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Observatories and the study of black holes

  • Studying the formation and evolution of galaxies is one of the largest research areas in Oxford.
  • The Global Jet Watch Project is investigating the behaviour of black holes through a network of five observatories in strategic locations: one each in South Africa, Chile and India and one on each side of Australia.
  • Four of the five observatories are sited at boarding schools where students, particularly girls, are encouraged to use the telescopes in their learning. After local bedtime at each location, project leader Professor Katherine Blundell OBE (Physics) operates the telescopes remotely from Oxford, using the internet, to gather more data on evolving objects in our Galaxy.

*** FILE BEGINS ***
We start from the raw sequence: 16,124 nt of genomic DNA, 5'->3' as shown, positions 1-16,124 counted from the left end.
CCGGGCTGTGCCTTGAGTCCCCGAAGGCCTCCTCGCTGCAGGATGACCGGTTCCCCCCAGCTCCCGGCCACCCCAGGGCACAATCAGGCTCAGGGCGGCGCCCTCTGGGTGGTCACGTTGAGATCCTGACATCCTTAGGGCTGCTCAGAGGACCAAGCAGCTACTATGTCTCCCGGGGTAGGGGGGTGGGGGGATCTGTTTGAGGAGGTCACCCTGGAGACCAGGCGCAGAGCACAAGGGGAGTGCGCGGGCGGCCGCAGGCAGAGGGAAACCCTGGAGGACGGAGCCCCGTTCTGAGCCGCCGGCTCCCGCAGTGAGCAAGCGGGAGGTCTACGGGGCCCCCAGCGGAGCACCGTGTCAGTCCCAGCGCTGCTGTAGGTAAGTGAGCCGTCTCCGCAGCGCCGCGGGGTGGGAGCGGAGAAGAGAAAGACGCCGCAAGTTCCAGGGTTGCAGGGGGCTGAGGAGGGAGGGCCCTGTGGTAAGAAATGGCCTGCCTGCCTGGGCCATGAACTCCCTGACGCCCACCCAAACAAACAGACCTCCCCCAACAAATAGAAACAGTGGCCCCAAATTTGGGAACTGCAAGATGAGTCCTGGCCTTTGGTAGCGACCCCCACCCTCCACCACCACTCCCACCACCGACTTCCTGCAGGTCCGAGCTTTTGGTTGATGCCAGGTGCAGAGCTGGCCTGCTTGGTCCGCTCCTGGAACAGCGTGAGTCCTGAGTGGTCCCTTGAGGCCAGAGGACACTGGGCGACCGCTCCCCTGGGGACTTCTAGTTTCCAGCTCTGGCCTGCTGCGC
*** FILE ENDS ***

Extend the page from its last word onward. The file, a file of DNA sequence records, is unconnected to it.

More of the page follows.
• The project investigates the behaviour of microquasars in our Galaxy.
  • Microquasars emit radio waves and x-rays because of black holes found at their centres.
  •  Changes can be observed over human timescales - hours and days – but not when the sun is out.
  • So – using dedicated observatories in locations across the world – ensures that there is always at least one of them in darkness, allowing round-the-clock spectroscopy of important targets.